In the evening, an old man came along from his property outside the town. (This man hailed from the hill country of Ephraim and resided at Gibeah, where the townspeople were Benjaminites.) He happened to see the wayfarer in the town square. “Where,” the old man inquired, “are you going to, and where do you come from?” He replied, “We are traveling from Bethlehem in Judah to the other end of the hill country of Ephraim. That is where I live. I made a journey to Bethlehem of Judah, and now I am on my way to the House of the LORD, and nobody has taken me indoors. We have both bruised straw and feed for our donkeys, and bread and wine for me and your handmaid, and for the attendant with your servants. We lack nothing.” “Rest easy,” said the old man. “Let me take care of all your needs. Do not on any account spend the night in the square.” And he took him into his house. He mixed fodder for the donkeys; then they bathed their feet and ate and drank. While they were enjoying themselves, the men of the town, a depraved lot, had gathered about the house and were pounding on the door. They called to the aged owner of the house, “Bring out the man who has come into your house, so that we can be intimate with him.” The owner of the house went out and said to them, “Please, my friends, do not commit such a wrong. Since this man has entered my house, do not perpetrate this outrage. Look, here is my virgin daughter, and his concubine. Let me bring them out to you. Have your pleasure of them, do what you like with them; but don’t do that outrageous thing to this man.” But the men would not listen to him, so the man seized his concubine and pushed her out to them. They raped her and abused her all night long until morning; and they let her go when dawn broke. Toward morning the woman came back; and as it was growing light, she collapsed at the entrance of the man’s house where her husband was. When her husband arose in the morning, he opened the doors of the house and went out to continue his journey; and there was the woman, his concubine, lying at the entrance of the house, with her hands on the threshold. “Get up,” he said to her, “let us go.” But there was no reply. So the man placed her on the donkey and set out for home. When he came home, he picked up a knife, and took hold of his concubine and cut her up limb by limb into twelve parts. He sent them throughout the territory of Israel. And everyone who saw it cried out, “Never has such a thing happened or been seen from the day the Israelites came out of the land of Egypt to this day! Direct your heart to her, take counsel, and speak.”
The feminist bible commentator Phyllis Trible rightly calls this a “text of terror.” The traditional commentators interpreted the horror of the tale as representing the extreme disorder that existed to be rectified only by the establishment of monarchic rule over the Israelite tribes.
But Trible observes that the terror of the text runs deeper. As the story clearly illustrates, the rules of hospitality in Israel protected only males. Unlike the story of Lot and the people of Sodom and Gomorrah, when Lot was the only guest, in our story the old man also has a female guest, but no hospitality safeguards her.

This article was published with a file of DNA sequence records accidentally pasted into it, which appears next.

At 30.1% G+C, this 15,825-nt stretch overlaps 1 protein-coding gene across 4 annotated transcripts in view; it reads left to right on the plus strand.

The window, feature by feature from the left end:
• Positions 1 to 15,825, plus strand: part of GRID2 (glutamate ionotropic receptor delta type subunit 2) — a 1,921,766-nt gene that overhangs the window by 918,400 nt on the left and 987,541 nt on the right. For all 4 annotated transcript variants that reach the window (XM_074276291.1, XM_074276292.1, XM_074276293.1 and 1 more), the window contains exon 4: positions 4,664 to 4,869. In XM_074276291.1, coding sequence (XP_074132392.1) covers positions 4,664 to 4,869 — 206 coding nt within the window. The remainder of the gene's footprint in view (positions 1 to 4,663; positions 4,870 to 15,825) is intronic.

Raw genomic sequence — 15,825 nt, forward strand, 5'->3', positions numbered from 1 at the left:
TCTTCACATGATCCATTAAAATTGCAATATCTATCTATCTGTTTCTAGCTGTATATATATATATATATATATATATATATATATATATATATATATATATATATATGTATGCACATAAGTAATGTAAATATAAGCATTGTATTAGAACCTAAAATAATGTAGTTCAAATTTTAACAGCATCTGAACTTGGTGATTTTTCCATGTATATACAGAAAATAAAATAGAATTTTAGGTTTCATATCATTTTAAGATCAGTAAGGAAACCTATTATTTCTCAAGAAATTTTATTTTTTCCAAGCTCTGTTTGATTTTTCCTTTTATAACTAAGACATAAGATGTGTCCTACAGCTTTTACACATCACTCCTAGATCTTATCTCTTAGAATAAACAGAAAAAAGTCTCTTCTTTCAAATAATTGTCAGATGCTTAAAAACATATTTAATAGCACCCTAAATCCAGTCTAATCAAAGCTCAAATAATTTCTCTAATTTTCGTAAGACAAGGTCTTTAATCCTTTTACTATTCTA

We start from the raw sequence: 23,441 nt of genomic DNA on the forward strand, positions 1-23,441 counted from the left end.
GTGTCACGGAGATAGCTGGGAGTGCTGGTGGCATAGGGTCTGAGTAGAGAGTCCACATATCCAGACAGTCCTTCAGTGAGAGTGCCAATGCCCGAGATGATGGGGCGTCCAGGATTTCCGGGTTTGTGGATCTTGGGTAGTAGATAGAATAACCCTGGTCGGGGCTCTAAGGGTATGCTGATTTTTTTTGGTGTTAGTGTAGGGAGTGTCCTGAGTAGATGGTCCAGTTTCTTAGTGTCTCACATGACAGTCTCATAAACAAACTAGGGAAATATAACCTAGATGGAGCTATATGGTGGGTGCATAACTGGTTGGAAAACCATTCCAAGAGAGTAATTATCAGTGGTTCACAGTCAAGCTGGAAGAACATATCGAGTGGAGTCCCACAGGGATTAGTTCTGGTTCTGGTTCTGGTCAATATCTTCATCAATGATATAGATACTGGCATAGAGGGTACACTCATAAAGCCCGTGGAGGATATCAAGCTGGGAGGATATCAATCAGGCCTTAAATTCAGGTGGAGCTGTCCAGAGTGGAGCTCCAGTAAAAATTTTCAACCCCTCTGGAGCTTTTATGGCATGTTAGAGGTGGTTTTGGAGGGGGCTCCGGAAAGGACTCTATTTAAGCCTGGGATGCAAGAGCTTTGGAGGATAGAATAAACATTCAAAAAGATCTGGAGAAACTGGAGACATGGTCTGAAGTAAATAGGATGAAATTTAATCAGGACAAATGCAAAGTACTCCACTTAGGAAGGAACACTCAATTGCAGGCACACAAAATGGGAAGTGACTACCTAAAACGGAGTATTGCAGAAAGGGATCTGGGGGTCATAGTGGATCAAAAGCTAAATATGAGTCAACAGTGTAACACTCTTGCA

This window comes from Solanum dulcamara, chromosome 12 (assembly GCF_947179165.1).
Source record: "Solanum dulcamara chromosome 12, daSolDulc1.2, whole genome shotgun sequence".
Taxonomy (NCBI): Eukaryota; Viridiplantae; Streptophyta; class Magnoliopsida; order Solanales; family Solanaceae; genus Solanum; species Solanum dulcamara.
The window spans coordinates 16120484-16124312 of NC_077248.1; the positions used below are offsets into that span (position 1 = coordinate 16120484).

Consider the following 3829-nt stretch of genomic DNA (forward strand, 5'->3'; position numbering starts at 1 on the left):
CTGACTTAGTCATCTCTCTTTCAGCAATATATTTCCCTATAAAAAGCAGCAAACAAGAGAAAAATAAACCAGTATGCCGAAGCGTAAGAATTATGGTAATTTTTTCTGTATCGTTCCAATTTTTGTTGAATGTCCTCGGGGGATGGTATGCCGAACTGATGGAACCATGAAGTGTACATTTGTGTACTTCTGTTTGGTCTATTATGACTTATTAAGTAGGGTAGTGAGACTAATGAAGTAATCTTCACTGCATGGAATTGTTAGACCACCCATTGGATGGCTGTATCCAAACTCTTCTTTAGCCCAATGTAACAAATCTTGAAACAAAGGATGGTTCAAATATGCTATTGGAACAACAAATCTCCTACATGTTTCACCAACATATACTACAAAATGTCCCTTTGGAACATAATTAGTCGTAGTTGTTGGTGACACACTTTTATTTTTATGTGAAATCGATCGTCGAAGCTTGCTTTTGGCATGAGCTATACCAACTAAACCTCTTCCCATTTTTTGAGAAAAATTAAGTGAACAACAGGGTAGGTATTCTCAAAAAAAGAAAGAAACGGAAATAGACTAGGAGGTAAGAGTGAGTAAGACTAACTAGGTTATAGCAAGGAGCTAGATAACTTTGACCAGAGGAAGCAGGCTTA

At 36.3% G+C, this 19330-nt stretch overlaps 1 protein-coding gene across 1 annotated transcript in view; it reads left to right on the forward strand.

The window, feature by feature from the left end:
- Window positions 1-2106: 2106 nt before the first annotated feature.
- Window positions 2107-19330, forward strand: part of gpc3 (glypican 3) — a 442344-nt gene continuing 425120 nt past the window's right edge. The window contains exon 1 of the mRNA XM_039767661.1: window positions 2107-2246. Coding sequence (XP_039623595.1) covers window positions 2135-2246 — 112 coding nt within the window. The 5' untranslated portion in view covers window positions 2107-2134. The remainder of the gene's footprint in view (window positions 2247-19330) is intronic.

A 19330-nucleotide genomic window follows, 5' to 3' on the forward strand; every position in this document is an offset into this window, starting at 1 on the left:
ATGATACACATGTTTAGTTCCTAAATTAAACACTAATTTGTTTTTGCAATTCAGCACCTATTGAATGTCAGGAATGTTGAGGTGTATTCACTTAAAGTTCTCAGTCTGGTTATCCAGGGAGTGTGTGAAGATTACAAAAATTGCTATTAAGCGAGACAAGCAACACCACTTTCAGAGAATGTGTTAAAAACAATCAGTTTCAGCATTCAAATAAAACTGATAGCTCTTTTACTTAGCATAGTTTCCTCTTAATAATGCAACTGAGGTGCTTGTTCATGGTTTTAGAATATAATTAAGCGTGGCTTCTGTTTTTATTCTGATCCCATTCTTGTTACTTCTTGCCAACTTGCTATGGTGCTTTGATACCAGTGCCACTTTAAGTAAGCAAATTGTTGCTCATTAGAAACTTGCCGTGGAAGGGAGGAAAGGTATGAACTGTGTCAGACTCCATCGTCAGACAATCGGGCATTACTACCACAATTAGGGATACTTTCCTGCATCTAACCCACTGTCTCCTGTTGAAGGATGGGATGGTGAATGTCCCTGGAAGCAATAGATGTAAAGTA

As Trible notes “Raped and tortured, the violence against the unnamed woman continues – dead or alive, she is in the end no more than the oxen that King Saul will later cut into pieces and send throughout all the territory of Israel as a call to war.”
So how are we to respond to stories such as these? Are trigger warnings the right way forward? The story orders us, its listeners: “direct your heart to her, take counsel, and speak.”
Maybe students should be warned about the brutality that the Biblical text contains so that they read stories such as these and pay attention, so that they can direct their hearts to her and speak. To speak the truth that even more than 40 years after Phyllis Trible’s important book “Texts of Terror”, misogyny belongs not just to the Biblical age but to our age.
Woman as object is still captured, betrayed, raped, tortured, murdered, dismembered and scattered – not just in war but right in the midst of our society.
The cry of the unnamed woman in Judges echoes throughout time to us in the cries of all the women who share her fate and as long as that’s the sad truth, we must continue to study especially the most difficult passages of our sacred text. And if a trigger warning about explicit sexual violence allows the unnamed woman to be heard, I am in favour.
Pikei Avot, the Ethics of our Ancestors, teaches us: Lo aleicha hamlachah ligmor, v’lo attah ben chorin libateil mimena – you are not required to complete the work but neither are you free to desist from it.
With or without trigger warnings, if we are to tackle violence against women in our society, we must begin by seeing it so that we can speak on behalf of the many, many named and unnamed women to create a world where women can feel just as safe as men.
Ken yehi ratzon – may this be God’s will.